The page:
Fashion Week Tokyo: opening the floodgates

International brands are no longer shunning the country's biannual fashion collections

by Samuel Thomas

Special To The Japan Times

International brands showing at Mercedes-Benz Fashion Week Tokyo have for too long been limited to fleeting shows of strength by European powerhouses, as ably demonstrated by Missoni’s appearance last season and Diane von Furstenburg this year. While the gravitas of these brands has its positives in presenting good promotional opportunities domestically during the official week, they have tended to do little to further the position of Tokyo as a gateway to East Asian fashion on the whole, leaving regional brands little choice but to make the pilgrimage to Europe when seeking a larger platform.

However, the latest edition of Fashion Week Tokyo saw a larger number of international brands making an appearance, not least Andrea Pompilio’s collection for Onitsuka Tiger, who chose to show in Tokyo over Milan this season. There was also a noticeable spike in interested buyers from key East Asian markets such as Hong Kong, Taiwan and Singapore. This came without the financial incentives offered by Fashion Week Tokyo, through the government’s JETRO program, to Western boutiques such as Atrium NYC from the U.S. as well as Italian boutique Nugnes 1920. At the helm of this new Asia-centric view of Fashion Week Tokyo is the roomsLINK trade show organized by H.P.France that has also had associated events in Seoul and Taipei that focus on establishing a fashion identity for the area as a whole without compromising the individual identity of the countries involved.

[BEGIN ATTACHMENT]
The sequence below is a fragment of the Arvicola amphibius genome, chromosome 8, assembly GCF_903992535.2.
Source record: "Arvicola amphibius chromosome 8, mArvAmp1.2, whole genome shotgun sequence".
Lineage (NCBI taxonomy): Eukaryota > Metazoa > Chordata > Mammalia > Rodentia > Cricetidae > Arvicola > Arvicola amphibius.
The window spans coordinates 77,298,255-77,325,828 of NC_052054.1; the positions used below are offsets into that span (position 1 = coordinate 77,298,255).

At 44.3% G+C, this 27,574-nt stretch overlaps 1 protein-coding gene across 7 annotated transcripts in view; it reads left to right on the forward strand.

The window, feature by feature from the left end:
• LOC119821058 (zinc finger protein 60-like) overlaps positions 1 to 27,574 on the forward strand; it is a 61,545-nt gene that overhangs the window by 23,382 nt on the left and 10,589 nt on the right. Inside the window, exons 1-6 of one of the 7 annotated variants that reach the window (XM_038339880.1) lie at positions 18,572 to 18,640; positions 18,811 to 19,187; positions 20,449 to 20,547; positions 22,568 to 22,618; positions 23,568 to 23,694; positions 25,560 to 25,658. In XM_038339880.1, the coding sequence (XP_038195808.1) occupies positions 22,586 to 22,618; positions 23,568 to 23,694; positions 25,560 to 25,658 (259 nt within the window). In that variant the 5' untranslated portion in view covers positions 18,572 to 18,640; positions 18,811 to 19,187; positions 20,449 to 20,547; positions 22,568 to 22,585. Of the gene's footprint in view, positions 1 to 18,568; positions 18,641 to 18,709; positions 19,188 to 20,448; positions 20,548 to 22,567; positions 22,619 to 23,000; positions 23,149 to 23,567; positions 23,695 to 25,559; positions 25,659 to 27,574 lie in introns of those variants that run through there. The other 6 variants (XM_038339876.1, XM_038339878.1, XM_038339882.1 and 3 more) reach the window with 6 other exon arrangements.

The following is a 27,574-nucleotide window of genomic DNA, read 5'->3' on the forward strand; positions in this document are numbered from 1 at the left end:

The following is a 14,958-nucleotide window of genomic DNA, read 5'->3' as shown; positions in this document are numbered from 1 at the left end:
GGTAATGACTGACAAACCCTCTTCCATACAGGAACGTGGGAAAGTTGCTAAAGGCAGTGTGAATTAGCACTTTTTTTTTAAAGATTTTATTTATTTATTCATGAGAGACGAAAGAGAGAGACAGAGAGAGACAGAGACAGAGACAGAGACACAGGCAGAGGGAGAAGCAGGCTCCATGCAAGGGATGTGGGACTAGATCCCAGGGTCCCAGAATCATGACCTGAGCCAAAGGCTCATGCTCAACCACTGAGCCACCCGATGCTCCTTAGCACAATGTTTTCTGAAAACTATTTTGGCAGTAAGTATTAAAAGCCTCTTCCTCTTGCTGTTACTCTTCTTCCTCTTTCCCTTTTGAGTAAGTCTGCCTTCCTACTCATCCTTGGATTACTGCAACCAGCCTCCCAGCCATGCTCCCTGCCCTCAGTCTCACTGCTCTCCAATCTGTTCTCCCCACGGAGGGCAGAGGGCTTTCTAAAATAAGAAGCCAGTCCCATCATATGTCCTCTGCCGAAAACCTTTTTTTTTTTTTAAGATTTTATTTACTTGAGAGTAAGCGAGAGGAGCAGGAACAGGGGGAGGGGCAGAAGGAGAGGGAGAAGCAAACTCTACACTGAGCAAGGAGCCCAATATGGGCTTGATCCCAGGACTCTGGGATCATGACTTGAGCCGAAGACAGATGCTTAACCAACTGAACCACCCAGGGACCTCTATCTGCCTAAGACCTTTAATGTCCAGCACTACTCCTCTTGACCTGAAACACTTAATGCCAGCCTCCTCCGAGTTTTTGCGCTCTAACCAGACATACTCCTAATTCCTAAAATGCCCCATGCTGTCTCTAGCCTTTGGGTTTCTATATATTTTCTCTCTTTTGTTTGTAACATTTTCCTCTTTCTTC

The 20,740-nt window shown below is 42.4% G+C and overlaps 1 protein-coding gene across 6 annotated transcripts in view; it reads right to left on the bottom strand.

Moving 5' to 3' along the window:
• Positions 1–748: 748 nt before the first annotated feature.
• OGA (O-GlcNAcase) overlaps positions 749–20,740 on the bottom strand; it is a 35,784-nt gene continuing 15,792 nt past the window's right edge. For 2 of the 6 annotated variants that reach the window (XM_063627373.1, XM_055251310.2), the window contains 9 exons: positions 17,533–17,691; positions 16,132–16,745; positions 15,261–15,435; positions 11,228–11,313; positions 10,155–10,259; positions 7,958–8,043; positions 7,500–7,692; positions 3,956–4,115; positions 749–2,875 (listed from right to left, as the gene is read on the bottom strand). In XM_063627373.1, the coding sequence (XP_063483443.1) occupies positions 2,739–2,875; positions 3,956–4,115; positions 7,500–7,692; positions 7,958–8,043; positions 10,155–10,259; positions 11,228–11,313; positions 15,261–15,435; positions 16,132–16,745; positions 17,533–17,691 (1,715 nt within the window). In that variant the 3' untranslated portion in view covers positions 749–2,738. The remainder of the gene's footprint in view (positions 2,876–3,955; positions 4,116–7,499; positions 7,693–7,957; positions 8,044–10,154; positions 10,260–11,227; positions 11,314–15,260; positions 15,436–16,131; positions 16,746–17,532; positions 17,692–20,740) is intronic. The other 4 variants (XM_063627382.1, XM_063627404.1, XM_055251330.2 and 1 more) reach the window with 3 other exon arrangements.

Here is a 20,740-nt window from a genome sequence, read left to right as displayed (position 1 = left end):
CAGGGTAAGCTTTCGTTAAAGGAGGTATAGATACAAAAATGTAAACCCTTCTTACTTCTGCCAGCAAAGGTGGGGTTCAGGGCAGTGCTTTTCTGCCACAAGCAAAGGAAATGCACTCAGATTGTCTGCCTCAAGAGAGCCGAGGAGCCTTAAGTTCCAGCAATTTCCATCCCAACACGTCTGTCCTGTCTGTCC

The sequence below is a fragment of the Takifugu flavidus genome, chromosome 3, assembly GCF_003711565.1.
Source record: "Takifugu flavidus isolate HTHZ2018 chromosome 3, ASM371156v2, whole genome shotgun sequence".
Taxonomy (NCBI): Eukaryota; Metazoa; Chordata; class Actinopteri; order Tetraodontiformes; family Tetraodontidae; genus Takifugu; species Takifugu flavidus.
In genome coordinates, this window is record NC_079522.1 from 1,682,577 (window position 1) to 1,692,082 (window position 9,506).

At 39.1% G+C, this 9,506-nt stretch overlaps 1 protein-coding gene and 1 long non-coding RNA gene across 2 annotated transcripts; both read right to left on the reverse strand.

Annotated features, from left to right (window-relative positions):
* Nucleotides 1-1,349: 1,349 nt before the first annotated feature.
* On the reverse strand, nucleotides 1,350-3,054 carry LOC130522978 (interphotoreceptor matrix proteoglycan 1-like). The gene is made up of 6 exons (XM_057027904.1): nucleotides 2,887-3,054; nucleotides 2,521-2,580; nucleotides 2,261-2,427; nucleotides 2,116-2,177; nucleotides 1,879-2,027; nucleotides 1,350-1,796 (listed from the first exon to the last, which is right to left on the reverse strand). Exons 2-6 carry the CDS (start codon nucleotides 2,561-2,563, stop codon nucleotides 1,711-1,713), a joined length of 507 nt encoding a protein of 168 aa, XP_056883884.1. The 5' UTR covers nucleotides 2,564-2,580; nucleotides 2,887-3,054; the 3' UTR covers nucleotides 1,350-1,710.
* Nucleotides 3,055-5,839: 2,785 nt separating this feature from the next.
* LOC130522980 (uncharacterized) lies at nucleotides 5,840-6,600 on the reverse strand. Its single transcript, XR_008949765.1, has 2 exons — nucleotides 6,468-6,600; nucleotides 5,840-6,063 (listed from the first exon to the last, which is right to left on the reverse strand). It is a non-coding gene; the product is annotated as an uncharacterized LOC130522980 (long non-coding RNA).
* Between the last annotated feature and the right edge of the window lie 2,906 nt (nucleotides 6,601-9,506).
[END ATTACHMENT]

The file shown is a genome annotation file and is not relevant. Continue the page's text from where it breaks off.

Key among the East Asian brands exhibiting at roomsLINK was Fleamadonna from South Korean designer Jei Kim, a designer who pointedly studied at home while her contemporaries were studying abroad, and who sees Japan as the best gateway to reaching the world at large — a point proved by her most recent collection, which combined 1990s urban references with pastels and cute flourishes in an A-Z of current Tokyo youth trends. Likewise, the Creative Taiwan group show coordinated by roomsLINK showcased 12 youth-focused brands who could all see easy success in Japan, with Fu Yue from designer Jerry Wang justifying the “creative” moniker with his well-observed “Sherlock Holmes”-inspired collection.

Asian brands enjoyed positive attention on the official fashion week schedule too, with an adult and stoic collection from Mongolian designer Ariunna Suri and Indonesian designers Major Minor and NurZahra garnering praise. The latter brand, in particular, proved to be a positive ambassador for Muslim women’s fashion, with her progressive headscarves proving particularly engaging.

The Los Angeles Fashion Council also staged an informal fashion show that exhibited seven of their leading lights, proving that the sizing and climate differences that trouble many Western labels need not be a stumbling block to success in Japan. Beyond the obvious advantages of the high yen against the dollar the lineup proved attractive in providing light layers befitting of Japan’s autumn as well as slim sizes in a tale of fashion localization that Japanese designers looking to sell abroad would do well to take note of. Even if the LA glam of Bohemian Society stole the show for many, the social message of participating brands such as Linden, which takes pride in being a female-owned and ecologically conscious company, struck a chord beyond their minimalist clothes.